This week's book giveaway is in the Artificial Intelligence and Machine Learning forum.
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See this thread for details.
Win a copy of Machine Learning with R: Expert techniques for predictive modeling this week in the Artificial Intelligence and Machine Learning forum!
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Summer-like temperatures return to Vancouver

 
Saloon Keeper
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I saw this on my phone this morning - current temperature 26°C (79°F) - wow, pretty warm for the beginning of fall in Vancouver.



Turns-out Seems like that rather than showing me the current temperature, the weather widget is showing me the sum of today's high (16°C) and low (10°C) temperatures
 
Ron McLeod
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... or is 26 the day of the month?  Maybe it's me that has the problem  
 
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LOL. Stranger coincidences can happen but seeing as the 26 is right above Thursday and today is Thursday, September 26, I'm putting my money on you just having a senior moment.    

Funny coincidence though - my wife and I were just talking about how much warmer it is than it was when we moved into our house thirteen sixteen years ago almost to the date. I seem to recall wearing at least a light sweater back then. Today I'm still in shorts and T-shirt. #gretathunberg should be nominated for a Nobel Prize or something.

Edit: these senior moments are contagious! It was 16 years ago we moved in, not 13.  
 
Ron McLeod
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Yup -- looks like a case of old and/or sleep-deprived brain.  This is what gave me the idea that it was a combination of high/low temps for the day  

 
Junilu Lacar
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Ron McLeod wrote:a case of old and/or sleep-deprived brain.


Funny how the lack of sleep can make our brains see all sorts of things ... been there, done that
 
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Over the last 10 years or so, the climate here has moved about 150 miles South. Having lived in both locations, that means that "cold" weather (this is Florida, after all) arrives 2 weeks later, leaves about 2 weeks earlier. Halloween up here was chilly, down there was warm. Now it's warm here, as well.

It also means I can grow pineapples unprotected whereas on the other side of town in the 1980s I had a lime tree that would freeze down to the ground about December 24 every year.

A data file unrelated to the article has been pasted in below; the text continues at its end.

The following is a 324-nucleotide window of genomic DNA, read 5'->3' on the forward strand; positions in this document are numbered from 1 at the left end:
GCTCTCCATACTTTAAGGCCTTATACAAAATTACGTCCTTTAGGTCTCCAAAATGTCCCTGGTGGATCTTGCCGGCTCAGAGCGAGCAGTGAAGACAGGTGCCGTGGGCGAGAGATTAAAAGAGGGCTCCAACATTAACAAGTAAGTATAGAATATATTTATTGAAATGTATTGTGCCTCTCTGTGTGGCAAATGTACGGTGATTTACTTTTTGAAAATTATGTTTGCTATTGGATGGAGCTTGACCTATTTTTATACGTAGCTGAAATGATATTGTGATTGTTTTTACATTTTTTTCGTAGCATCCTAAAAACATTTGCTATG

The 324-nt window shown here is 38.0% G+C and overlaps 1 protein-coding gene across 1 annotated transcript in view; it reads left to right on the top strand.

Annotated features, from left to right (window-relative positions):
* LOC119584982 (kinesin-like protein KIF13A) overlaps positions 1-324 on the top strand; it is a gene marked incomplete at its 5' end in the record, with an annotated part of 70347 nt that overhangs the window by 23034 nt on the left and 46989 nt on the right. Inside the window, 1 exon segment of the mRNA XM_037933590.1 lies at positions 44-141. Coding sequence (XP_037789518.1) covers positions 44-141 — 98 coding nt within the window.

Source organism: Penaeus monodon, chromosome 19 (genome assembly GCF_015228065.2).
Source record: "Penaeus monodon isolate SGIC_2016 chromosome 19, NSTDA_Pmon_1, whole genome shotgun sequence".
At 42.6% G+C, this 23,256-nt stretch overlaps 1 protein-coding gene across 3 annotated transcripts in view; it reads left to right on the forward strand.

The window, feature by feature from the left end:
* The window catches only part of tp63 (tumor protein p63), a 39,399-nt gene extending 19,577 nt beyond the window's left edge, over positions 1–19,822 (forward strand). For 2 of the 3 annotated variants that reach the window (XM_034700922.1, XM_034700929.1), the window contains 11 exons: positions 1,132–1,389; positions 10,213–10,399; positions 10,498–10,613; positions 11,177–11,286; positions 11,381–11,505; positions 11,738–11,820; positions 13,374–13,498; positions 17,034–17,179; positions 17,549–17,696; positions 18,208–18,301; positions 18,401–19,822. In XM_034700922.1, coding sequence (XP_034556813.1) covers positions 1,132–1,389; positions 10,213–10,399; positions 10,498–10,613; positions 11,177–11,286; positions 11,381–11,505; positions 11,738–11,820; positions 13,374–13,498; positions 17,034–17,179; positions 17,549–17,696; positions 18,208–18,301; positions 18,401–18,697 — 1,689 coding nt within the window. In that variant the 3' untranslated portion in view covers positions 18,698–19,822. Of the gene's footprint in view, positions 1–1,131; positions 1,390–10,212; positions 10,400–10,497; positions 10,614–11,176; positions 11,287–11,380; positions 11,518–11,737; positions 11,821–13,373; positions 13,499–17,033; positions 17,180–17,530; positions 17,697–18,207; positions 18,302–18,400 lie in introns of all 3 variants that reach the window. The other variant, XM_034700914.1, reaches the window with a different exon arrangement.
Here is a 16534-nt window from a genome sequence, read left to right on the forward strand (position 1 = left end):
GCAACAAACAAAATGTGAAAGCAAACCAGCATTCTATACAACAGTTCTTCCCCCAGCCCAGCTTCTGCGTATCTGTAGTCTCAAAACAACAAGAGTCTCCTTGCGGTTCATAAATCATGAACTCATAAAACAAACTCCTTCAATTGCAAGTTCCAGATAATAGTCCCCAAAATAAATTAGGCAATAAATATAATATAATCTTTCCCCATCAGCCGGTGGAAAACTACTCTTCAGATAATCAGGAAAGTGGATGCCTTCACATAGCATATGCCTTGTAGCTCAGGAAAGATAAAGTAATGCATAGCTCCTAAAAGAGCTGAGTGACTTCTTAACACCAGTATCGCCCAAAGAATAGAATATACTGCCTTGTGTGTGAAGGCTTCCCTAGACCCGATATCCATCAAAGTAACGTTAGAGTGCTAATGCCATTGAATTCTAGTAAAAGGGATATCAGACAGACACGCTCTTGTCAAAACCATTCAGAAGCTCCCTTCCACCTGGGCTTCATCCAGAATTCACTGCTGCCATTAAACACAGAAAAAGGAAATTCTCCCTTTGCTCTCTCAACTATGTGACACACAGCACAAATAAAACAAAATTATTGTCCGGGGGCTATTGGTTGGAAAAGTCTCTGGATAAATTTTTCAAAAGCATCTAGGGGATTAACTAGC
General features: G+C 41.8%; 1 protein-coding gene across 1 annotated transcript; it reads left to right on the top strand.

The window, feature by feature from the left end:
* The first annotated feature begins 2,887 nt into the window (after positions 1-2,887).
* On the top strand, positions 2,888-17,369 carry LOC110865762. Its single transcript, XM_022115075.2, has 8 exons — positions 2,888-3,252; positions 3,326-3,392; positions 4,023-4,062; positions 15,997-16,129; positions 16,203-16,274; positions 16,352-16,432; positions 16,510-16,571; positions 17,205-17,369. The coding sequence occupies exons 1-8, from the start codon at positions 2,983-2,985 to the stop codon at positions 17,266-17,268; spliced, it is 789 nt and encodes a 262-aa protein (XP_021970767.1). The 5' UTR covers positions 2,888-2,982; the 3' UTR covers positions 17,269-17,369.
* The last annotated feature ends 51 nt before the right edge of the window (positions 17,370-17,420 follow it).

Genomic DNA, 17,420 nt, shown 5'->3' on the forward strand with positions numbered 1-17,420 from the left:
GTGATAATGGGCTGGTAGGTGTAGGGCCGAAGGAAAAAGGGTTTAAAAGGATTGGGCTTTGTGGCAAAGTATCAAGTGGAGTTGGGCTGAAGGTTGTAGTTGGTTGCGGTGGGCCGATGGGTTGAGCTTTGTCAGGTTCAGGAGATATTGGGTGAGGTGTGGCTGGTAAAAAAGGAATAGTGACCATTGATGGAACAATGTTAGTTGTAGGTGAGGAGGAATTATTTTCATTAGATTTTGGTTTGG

A rather odd thing has also happened in that the coldest days of the year used to be right around New Years/early January, whereas the last couple of years I've been tempted (and occasionally even forced) to run air conditioning in January. Any chance for an actual freeze now occurs in mid-February and the historical date of last frost used to be about Feb. 20. For the record, I'm tropical blooded, so when the A/C is on, most people are dying already.

But I'm (reasonably) sure it will snow this Winter in Minnesota, so Climate Change Is A Myth, of course. And the fact that Alaska spends more and more days being warmer than Florida shouldn't mean anything. After all, even in a hotter climate we could still get a fluke flurry. Just not as likely as they used to be.
 
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Tim Holloway wrote:And the fact that Alaska spends more and more days being warmer than Florida shouldn't mean anything



I am not denying there is some truth as to the impact we are having on climate change, but, the fact that they are seeing vegetation beneath ice and snow that has receded in recent years, would indicate there wasn't always ice and snow covering the vast landscape of the Arctic. The earth has seen it's share of ice ages, large-scale fires, shifting land masses, disappearing islands, etc...In fact, has there ever really been a period where earth was at a complete standstill, relatively speaking?

My attempt at being philosophical for today.

Sorry Ron, as I am in the habit of doing in this particular forum, I have strayed from your original topic...
 
Tim Holloway
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There was a time when the entire Earth was a seething hellish mass with a toxic atmosphere. Then there was a time when things cooled off, water condensed out and eventually life forms popped up to party.